KOKOMO, Ind. (AP) — Inside Luke Daily’s barn hangs a sign that reads, “It takes a family to run a farm.” For Daily, a fourth-generation farmer, the phrase couldn’t be more accurate.
Started by Daily’s great-grandfather, Daily’s Farm has provided fresh food to the local community for decades. Along with growing 200 acres of tomatoes for Red Gold, the farm currently grows various produce, soybeans and the always popular sweet corn.
While the farm has been around for four generations, the local produce sales began in 1987 with Daily’s father and mother. According to Daily, his parents decided to try to sell a “tailgate of sweet corn” which sold out, and the business only grew from there. The produce grew to half a truck and eventually to the current standard of three stands around the area.
“What I think is pretty cool is throughout this whole 33 years of being open, we really haven’t invested any money into marketing,” Daily said about customer support. “It’s just been the people of Kokomo and word of mouth. They really embraced out produce, and I think that’s just a really cool thing.”
Thankful for the people of Kokomo for their support over the years, Daily said he believes they continue to support the farm because of the high quality and freshness of the produce, such as the corn which is always picked fresh the day it’s sold.
Now the head of operations on the farm, Daily said taking over the business happened very naturally. His dad is still very involved with what goes on.
“Sometimes I get the question of if it’s challenging working with family – it’s really not,” he said. “It’s something I really enjoy – I get to see my mom and dad every day when I come to work, and I view it as a positive thing.”
Being in a farm family for 33 years – Daily was born the same year the produce sales began – he has seen the business grow and evolve with time and changing technology. On the agricultural side, he noted auto-steering and GPS have made it so he rarely drives a tractor anymore, and social media has had a huge impact on the produce sales side of things.
Run by Daily’s wife Brittany, the Facebook and Instagram pages are used to help keep consumers alerted to what’s going on at each stand during sales. Aside from connecting and cultivating a community, the quick access to customers has allowed Daily to inform people when corn or other produce is out of stock in real time.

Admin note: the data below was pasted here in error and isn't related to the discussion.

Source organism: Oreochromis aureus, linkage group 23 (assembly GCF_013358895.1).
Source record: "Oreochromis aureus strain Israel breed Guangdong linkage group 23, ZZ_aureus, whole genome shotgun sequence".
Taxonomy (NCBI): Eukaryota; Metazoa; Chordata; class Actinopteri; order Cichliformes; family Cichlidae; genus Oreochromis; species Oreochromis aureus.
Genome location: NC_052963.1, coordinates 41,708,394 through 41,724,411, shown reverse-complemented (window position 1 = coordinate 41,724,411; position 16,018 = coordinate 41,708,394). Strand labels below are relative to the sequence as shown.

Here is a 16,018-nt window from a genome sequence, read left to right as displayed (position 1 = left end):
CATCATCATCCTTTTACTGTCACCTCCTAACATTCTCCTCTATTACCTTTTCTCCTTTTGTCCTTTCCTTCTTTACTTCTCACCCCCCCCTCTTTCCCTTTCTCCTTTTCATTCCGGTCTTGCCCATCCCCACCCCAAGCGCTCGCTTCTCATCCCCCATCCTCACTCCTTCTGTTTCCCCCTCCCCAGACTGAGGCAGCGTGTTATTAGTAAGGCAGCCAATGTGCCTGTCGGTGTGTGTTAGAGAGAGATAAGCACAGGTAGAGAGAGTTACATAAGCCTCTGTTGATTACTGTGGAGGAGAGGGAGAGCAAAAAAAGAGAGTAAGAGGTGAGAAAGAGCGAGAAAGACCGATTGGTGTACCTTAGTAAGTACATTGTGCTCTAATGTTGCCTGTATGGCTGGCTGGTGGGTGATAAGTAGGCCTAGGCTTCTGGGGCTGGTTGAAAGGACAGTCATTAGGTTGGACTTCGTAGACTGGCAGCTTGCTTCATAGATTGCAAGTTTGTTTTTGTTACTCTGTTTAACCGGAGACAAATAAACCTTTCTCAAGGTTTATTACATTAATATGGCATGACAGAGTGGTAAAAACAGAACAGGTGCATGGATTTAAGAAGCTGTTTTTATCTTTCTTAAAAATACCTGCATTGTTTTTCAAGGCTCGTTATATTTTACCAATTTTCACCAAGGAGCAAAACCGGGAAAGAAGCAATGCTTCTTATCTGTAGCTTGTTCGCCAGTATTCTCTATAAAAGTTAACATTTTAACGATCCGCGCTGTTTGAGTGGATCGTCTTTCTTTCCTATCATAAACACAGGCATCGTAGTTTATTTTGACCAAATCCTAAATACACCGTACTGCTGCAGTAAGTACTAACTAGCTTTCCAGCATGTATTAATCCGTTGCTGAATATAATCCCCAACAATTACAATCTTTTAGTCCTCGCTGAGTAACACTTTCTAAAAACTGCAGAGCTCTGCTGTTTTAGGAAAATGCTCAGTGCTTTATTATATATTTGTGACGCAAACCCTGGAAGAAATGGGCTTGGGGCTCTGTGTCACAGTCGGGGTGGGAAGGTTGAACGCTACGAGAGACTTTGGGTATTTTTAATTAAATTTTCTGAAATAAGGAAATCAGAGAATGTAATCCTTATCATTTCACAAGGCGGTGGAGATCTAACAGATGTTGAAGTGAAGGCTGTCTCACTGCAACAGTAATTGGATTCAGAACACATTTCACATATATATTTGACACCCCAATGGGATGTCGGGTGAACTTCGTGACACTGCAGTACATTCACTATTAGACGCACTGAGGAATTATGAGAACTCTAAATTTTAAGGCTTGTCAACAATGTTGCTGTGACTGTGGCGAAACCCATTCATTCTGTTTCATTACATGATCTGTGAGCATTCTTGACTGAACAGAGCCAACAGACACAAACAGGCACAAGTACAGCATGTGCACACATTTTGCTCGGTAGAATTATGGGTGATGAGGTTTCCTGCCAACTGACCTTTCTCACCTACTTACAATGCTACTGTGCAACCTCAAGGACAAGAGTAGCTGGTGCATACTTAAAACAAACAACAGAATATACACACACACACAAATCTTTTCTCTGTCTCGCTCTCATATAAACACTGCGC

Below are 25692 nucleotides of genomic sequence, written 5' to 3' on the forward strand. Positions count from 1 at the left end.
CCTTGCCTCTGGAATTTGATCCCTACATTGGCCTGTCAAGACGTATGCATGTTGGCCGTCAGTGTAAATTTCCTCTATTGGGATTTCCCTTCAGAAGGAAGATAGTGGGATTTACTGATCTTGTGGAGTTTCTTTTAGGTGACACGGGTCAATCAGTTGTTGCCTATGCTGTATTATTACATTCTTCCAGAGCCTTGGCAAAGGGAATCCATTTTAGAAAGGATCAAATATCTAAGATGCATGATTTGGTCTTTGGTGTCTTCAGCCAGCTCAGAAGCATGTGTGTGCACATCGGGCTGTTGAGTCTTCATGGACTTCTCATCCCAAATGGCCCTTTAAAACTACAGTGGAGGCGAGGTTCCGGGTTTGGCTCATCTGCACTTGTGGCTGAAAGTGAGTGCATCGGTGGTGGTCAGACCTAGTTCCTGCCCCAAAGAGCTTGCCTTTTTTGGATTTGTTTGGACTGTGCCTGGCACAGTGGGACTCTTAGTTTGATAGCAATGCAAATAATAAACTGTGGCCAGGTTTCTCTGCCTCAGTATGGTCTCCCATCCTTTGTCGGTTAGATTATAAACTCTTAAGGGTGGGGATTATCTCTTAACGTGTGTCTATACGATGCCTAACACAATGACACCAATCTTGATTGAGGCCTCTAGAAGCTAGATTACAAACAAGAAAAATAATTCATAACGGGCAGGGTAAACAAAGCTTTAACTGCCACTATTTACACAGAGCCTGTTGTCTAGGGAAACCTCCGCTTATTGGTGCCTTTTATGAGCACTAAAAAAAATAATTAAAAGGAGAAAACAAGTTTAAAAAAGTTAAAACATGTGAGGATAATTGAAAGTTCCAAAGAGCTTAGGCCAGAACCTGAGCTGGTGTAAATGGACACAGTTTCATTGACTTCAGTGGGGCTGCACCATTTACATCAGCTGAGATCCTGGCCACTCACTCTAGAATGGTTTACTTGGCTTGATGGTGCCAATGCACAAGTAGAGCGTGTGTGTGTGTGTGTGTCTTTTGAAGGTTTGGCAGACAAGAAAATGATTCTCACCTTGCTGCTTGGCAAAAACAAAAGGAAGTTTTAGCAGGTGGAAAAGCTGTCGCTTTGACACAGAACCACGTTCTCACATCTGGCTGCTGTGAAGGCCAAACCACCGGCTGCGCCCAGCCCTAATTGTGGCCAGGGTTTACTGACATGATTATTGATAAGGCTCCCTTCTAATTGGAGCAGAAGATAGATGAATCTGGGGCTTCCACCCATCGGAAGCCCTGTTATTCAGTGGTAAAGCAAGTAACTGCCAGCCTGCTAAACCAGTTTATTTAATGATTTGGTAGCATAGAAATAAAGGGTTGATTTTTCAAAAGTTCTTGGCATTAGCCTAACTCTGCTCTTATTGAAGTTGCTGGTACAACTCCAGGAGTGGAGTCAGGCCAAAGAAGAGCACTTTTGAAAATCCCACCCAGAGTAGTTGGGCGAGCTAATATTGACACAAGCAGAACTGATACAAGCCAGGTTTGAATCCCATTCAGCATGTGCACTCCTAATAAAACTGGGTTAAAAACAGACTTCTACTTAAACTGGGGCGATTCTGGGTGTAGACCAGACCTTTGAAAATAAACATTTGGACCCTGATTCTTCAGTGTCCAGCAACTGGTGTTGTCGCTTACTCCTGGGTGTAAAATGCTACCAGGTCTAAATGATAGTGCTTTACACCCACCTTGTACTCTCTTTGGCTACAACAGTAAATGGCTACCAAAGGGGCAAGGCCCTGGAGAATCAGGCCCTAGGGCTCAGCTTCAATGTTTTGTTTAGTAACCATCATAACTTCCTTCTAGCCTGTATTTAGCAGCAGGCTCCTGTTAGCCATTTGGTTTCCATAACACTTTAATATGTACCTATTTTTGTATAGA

Daily said he puts everything he’s learned from his parents into the work he does and has tried to soak up all their knowledge to do the best he can.
“My mom is the most selfless person that I know … she taught me how to put others first and great customer service. That’s what our whole business is built along,” he said.
As for his father, “It’s hard to narrow down to just one thing because everything I’ve learned in farming is because of him,” Daily said. “I’d kind of be selling him short to pick just one thing that he’s taught me.”
“They taught me that all hard work eventually pays off.”
Daily finds the cycle of farming to be a reward in itself – planting, scouting, caring for and watching the crop grow to get the end product. The end product going out and being enjoyed by people brings him happiness, harkening back to what his parents taught him about hard work paying off.
“I’ve just been really blessed to be put in this position, and I’m really thankful they’ve allowed me to be a part of it,” he said.
When not working, Daily is usually found spending time with his wife and two daughters, Cori and Quinn. One of his favorite activities is fishing with the girls on a pond the family lives by.
“My oldest is getting to the age where she’s doing a lot of exploring – she wants to put her feet in the pond,” he said, adding that anytime Cori sees a tractor, she gets excited and thinks it’s her dad’s. “We’re creating a lot of good memories out there.”
Source: Kokomo Tribune